Reinach’s burning Bok ambition

Cobus Reinach won’t be eligible to play for the Springboks once he joins the Northampton Saints in November, but the scrumhalf insists he will still be available for selection. CRAIG LEWIS reports.

Cobus Reinach’s flame of determination and desire to play for the Springboks burns brighter than ever.

When the Sharks scrumhalf announced in February that he had signed for an English club, the Northampton Saints, many outside observers may have perceived this to be a case of yet another locally-based player being lost to South African rugby. As it was, the confirmation of Reinach’s Northampton contract came before the official announcement that only overseas-based Springboks with 30 Test caps or more would be eligible for selection from July onwards.

In the weeks that followed, reports emerged which alleged that a lack of communication and clarity from SA Rugby had played a considerable role in Reinach’s decision to accept the Northampton offer.

Yet there is more to this story than meets the eye, and when SA Rugby magazine caught up with the 27-year-old midway through the Super Rugby season, he explained that there was a lot of misinformation doing the rounds at the time.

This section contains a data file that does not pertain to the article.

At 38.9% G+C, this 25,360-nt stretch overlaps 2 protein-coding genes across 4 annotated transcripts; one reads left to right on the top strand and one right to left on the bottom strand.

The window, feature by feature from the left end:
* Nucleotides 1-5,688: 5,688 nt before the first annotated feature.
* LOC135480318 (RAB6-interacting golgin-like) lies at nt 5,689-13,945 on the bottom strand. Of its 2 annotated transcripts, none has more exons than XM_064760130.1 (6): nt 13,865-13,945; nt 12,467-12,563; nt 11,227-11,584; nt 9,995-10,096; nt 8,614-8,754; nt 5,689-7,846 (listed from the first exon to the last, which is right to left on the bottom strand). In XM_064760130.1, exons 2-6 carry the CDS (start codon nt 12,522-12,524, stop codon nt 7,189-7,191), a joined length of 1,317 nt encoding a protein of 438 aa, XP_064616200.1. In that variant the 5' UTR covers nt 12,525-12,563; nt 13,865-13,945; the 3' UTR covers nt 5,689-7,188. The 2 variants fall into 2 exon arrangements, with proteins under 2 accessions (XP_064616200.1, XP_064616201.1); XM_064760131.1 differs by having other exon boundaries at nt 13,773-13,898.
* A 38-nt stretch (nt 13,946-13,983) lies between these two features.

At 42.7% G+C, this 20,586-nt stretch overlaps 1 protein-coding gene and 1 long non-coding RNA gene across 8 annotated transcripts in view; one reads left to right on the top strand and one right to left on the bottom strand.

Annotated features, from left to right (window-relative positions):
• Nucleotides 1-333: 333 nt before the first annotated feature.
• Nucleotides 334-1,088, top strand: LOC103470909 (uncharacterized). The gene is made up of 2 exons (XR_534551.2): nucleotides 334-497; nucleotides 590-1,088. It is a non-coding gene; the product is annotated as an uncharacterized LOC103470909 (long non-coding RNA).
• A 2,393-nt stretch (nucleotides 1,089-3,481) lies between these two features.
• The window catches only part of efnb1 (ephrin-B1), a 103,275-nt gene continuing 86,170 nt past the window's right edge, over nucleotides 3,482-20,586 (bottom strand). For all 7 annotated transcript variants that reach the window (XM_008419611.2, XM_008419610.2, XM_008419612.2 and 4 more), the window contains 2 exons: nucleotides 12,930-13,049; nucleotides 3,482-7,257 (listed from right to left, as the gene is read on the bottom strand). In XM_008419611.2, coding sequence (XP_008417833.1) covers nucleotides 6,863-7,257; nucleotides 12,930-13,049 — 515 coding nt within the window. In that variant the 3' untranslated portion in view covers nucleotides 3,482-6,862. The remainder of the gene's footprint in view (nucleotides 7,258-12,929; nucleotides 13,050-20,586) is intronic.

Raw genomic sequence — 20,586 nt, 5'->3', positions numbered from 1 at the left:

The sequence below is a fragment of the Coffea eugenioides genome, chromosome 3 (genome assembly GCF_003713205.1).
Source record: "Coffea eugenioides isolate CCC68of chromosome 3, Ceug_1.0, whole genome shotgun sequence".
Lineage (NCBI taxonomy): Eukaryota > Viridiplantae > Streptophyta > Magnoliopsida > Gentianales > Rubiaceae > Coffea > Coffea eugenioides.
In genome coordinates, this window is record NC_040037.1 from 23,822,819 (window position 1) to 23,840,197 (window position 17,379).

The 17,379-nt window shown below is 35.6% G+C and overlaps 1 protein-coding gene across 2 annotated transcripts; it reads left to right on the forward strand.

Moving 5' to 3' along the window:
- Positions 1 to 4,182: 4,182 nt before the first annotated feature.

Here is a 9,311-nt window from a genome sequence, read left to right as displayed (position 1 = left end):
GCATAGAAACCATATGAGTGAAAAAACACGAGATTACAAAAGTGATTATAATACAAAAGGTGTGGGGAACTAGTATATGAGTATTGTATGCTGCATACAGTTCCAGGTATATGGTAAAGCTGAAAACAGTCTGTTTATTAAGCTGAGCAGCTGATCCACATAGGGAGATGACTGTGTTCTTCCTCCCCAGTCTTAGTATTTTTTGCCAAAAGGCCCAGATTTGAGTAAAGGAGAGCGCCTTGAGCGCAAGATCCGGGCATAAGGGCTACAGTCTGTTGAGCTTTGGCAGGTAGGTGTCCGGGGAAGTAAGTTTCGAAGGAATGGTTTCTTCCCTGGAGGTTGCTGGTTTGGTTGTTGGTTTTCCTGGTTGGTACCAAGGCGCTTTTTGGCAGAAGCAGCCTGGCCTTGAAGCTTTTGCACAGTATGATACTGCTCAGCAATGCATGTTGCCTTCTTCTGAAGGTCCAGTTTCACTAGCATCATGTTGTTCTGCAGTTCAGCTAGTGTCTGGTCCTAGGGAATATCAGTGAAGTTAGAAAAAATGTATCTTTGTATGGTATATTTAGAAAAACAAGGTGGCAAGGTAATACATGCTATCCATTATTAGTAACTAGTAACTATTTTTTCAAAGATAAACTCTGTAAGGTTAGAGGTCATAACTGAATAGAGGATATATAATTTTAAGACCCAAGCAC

‘What’s quite important to clarify is that when Northampton approached me, the first talking point was that I still wanted to play for the Springboks if selected. There were other offers, but I didn’t even look at them if it seemed as if I had to put my Bok ambitions aside. So when Northampton said they were happy for me to be released to the Boks if selected, only then did it become a real option to consider. I think it shows that I desperately want to play for the Springboks – it’s every South African player’s dream – and I will do everything I can for them to choose me. But at the end of the day, it will be up to SA Rugby.’

Heading into June, Reinach had 10 Test caps to his name, having last played for the Boks in 2015. Since then, the talented Sharks scrumhalf has had his mental and physical strength put to the test. First, he had to endure the disappointment of missing out on selection for the Boks’ 2015 World Cup squad, despite featuring prominently in the lead-up to the team announcement. Then, just as Reinach was beginning to rediscover some of his best form in last year’s Super Rugby competition, he ruptured his anterior cruciate ligament, and was ruled out of action for nine months.